With the end of daylight saving time, the clocks go back one hour and suddenly, it gets dark before you know it. While many people appreciate the extra hour of sleep, the change also brings an increased risk of accidents on the road.
There are a few things every driver should know to ensure safety on the road.
With the sun setting earlier, rush hour traffic and evening commutes become shrouded in darkness, leading to reduced visibility. This makes it harder to see other vehicles, pedestrians and obstacles on the road, increasing the risk of accidents.
The change in time can disrupt sleep patterns and the darkness contributes to some drivers feeling drowsy during the evening commute. Drowsy driving can be just as dangerous as driving under the influence. It impairs reaction time, attention and decision-making, increasing your risk of accidents.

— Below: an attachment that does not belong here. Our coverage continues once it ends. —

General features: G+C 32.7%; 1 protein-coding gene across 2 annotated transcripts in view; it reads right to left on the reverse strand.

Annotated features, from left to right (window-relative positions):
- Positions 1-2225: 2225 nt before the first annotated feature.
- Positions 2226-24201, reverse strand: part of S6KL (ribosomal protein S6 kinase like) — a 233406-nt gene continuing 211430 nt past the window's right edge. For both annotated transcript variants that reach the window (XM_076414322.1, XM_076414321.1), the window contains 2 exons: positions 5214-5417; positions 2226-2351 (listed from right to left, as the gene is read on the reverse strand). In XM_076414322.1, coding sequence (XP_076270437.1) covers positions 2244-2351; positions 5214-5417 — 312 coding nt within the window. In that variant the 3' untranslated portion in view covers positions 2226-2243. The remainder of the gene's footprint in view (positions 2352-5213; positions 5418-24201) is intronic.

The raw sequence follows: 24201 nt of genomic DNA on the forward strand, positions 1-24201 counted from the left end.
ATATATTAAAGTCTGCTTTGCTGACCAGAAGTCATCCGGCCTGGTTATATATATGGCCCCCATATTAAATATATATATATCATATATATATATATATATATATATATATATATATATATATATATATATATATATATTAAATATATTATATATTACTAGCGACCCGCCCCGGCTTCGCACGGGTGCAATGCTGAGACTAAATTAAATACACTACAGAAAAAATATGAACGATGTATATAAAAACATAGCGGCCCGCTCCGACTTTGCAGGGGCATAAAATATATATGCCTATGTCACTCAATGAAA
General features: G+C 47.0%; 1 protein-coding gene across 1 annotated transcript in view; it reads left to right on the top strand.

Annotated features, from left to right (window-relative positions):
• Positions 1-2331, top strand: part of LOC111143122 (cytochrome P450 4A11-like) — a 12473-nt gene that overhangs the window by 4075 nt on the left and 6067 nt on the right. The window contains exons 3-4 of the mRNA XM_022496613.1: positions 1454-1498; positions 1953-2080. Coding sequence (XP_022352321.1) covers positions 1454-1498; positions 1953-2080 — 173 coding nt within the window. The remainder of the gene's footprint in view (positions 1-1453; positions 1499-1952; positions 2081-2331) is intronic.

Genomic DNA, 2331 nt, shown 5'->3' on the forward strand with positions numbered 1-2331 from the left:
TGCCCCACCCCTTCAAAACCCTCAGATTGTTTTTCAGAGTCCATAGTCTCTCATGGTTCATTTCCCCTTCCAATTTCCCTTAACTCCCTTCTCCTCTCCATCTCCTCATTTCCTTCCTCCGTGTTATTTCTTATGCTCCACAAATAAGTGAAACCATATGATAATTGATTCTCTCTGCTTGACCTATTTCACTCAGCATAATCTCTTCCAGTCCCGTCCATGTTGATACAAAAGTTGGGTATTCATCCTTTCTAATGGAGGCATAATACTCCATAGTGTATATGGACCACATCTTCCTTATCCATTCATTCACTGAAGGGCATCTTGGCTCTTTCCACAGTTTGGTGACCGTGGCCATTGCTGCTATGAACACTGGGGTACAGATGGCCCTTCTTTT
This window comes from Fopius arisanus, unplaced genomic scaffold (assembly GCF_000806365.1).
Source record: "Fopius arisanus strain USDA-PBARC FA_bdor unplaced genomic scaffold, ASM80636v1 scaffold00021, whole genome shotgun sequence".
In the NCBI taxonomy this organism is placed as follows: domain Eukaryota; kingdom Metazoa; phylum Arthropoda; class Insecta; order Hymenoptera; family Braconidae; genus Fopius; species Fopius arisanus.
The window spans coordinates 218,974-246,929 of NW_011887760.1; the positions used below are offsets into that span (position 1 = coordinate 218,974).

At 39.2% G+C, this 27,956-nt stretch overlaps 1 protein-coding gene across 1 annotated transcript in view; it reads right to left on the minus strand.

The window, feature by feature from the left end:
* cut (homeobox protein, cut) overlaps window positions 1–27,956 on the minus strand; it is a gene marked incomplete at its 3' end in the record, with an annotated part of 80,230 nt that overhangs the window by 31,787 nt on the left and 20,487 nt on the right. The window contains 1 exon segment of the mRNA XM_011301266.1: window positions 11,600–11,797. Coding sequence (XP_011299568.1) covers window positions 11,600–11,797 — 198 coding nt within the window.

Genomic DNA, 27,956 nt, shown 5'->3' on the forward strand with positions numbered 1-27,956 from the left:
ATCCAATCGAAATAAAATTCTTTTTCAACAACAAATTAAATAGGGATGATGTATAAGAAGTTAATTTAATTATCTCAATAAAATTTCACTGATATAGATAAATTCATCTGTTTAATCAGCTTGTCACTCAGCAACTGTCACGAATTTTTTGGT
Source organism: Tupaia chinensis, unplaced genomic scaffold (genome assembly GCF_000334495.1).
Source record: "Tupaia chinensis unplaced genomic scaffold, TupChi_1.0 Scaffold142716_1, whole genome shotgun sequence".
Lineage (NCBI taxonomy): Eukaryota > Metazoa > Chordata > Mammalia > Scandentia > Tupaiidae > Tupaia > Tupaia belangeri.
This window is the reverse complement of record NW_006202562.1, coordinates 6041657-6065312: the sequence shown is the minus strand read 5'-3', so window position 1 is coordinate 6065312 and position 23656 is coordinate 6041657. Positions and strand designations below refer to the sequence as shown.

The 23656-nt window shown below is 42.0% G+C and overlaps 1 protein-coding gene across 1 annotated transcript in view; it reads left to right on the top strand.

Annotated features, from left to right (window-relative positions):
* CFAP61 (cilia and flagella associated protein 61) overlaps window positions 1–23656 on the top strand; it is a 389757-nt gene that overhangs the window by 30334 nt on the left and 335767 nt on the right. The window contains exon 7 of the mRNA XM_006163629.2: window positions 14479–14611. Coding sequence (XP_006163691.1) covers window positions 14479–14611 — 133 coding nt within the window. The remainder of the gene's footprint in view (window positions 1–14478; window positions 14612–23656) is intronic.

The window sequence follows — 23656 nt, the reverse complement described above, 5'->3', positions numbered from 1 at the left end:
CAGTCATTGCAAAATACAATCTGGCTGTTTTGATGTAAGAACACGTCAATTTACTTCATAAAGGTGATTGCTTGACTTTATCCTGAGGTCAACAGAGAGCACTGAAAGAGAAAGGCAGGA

Recognizing the increased risks is a start. Taking steps to improve your safety is just as important. Check all of your vehicle’s lights to ensure that everything works properly. Consider upgrading your bulbs to brighter options for improved visibility.
Slow down and increase your following distance as well. With limited visibility, you need greater flexibility for your reaction time. Not only that, but you should watch for any pedestrians. Nearly 75% of pedestrian-involved accidents occur in the nighttime hours. Early darkness after the time change extends those hours.
The fall shift for daylight savings time ushers in the cooler weather and cozy sweaters, but it also brings these safety concerns for drivers. Be mindful of the hazards and take precautions to protect yourself and others on the road.